Comparing Al-Jazeera and Western Media

By Taryn Jones

The modern world is often divided in half between those who love Western media and those who don’t. The Western or European news has influenced the world since the arrival of the printing press in the 1440s. The dissemination of Western news brought new ideologies and cultural overshadowing. “Modernization” became synonymous with “Westernization” and the acceptance of the flow of information coming from the West.

But now the power of the Western media may be on the wane as a direct result of the rise of Al-Jazeera, Qatar’s international news outlet. The Arabic news outlet has become a hard-chiseling stream into the vast ocean of global media.

Founded in 1996 by the emir of Qatar, Sheikh Hamad bin Khalifa Al Thani, Al-Jazeera is the largest Arabic News Channel in the Middle East, offering news coverage 24 hours a day from around the world, according to Allied Media Corp. Emir Al Thani said he founded Al-Jazeera to provide a Middle Eastern voice for uncensored news coverage, political debates, and a focus on social, political, and cultural issues. Some media analysts believe that its mission is also to reverse the dominant flow of global information from the West.

Just how does Al-Jazeera challenge Western viewpoints? A comparison of the same story done by Al-Jazeera and The New York Times provides an excellent example.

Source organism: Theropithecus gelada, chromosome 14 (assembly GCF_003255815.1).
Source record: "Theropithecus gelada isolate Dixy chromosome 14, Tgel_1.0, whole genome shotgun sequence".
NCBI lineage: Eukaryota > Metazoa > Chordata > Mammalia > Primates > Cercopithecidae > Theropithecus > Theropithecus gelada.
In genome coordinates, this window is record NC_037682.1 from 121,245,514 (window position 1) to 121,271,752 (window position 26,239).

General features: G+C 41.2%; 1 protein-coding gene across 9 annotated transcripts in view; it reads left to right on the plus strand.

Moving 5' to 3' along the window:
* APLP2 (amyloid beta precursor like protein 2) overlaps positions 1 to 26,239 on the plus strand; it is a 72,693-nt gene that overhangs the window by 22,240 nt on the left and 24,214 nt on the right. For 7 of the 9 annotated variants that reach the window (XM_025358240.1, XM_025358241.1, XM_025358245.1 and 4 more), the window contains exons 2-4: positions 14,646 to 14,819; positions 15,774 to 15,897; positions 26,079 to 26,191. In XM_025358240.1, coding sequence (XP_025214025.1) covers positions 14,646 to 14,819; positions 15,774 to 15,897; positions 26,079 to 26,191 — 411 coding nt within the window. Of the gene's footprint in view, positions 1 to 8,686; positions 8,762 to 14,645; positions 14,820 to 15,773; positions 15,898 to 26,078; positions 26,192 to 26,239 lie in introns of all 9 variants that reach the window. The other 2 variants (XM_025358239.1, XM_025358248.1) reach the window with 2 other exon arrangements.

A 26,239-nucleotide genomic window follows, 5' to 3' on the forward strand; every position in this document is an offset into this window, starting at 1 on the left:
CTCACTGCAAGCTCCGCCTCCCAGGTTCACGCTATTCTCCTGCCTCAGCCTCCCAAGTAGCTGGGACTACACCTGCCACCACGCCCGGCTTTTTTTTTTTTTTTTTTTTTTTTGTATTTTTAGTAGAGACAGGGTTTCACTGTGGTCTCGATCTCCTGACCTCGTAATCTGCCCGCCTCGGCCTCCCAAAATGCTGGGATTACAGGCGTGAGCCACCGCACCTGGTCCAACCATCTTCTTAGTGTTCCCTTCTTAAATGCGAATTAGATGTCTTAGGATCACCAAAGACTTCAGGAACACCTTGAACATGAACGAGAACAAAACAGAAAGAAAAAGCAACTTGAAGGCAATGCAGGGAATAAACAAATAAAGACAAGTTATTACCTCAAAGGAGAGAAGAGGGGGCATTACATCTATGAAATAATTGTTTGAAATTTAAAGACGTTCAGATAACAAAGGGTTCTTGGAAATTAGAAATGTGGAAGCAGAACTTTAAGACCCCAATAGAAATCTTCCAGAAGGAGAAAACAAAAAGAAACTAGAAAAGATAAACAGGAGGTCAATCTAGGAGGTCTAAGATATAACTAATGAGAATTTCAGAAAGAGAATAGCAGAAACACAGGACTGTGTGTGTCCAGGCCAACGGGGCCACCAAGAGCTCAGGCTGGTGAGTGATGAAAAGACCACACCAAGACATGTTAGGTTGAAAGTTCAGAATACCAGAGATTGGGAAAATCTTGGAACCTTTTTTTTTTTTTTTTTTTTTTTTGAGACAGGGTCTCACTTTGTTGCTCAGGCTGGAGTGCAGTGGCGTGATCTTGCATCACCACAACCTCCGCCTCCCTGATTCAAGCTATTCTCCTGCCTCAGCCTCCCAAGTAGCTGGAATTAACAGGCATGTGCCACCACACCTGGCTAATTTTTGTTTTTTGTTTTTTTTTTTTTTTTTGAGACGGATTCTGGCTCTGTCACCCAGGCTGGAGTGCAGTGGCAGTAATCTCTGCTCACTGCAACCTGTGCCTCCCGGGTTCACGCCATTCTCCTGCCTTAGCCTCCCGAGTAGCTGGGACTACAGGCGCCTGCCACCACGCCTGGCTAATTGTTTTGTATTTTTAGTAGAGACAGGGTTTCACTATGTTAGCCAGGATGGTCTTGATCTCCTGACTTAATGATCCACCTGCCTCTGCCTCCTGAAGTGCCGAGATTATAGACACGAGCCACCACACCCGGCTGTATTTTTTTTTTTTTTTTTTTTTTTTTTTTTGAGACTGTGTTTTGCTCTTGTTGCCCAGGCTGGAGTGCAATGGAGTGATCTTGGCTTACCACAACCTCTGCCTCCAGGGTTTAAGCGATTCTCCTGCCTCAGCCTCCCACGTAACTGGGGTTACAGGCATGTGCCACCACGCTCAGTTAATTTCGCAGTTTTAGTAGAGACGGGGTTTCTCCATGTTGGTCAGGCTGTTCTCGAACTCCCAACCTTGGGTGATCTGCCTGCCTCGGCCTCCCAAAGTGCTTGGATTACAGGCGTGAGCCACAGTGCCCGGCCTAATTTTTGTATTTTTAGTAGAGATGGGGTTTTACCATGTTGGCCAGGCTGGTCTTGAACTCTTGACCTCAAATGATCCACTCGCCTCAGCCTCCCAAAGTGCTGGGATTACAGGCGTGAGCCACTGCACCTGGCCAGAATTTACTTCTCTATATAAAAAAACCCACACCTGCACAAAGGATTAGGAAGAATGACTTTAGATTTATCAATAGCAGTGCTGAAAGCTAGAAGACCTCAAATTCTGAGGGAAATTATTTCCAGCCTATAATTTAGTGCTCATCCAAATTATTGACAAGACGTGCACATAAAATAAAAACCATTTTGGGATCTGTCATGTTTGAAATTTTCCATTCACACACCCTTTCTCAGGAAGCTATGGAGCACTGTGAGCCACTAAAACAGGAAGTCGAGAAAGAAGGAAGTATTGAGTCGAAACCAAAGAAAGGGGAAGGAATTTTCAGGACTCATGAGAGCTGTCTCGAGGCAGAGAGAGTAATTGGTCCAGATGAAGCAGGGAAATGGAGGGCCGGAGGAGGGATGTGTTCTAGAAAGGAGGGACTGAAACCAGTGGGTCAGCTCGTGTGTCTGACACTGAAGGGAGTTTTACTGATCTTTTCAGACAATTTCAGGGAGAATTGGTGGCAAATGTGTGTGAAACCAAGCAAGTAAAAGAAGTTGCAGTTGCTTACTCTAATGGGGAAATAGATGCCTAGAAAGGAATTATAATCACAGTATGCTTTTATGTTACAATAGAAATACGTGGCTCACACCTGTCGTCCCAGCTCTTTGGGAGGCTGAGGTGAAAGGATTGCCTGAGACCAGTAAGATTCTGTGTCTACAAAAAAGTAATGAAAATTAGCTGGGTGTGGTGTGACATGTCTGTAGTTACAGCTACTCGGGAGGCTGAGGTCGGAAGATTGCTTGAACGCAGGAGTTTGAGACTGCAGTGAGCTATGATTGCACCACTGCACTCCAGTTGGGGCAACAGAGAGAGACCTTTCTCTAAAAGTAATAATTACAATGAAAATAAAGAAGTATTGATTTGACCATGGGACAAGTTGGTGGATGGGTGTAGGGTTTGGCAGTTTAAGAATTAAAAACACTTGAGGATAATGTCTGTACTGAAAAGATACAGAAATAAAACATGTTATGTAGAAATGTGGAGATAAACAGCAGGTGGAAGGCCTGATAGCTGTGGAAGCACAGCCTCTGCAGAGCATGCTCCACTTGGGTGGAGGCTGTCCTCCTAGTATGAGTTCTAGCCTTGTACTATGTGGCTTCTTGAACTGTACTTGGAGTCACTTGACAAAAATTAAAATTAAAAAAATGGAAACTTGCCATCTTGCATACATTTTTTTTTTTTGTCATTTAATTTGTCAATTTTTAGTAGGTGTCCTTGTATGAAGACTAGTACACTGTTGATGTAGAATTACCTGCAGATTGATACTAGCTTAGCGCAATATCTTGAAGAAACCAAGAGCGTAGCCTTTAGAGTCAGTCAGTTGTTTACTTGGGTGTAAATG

The logo of Al-Jazeera, the Arabic News Channel

The logo of Al-Jazeera, the Arabic News Channel

Both Al-Jazeera and The New York Times produced articles Sept. 26 on North Korean leader Kim Jong-un’s deteriorating health, as reported by North Korean officials. The article posted by Al-Jazeera is very short and to-the-point. Written in an inverted pyramid-style, the article acknowledged Kim’s ailment and provided very concise but specific details on his health. The Al-Jazeera story quoted Michael Madden, an expert on North Korean leadership, on how Kim “appears to have gout” and speculated that his situation is a combination of “diet and genetic predisposition.”

The article posted by The New York Times is far lengthier, 13 paragraphs, and outside of his health report, it provided a more in-depth examination of Kim’s leadership style and his notable absences from political and public meetings. The New York Times did not include any direct quotes from outside experts.

Both news media reported on Kim’s health but the articles differed in execution. Where Al-Jazeera presented the facts solely on his health, The New York Times made several references to the nation’s current state of affairs, such as how outside analysts are looking “for signs of a political purge” due to Kim’s prolonged absence. The article’s wording shifts the reader’s attention from Kim’s health to North Korea’s troubled isolationism.

Even the two headlines suggest different connotative feelings. The reader is more likely to feel apathy towards an article that references the “North Korean leader not feeling well” rather than a more personal headline that states “Kim Jong-un is suffering.”

In comparison to Western media, Al-Jazeera allows for its readers to form their own opinions on topics, sticking to its stated approach of prescriptive yet concise news reporting.

Photograph by Joi Ito through Creative Commons.


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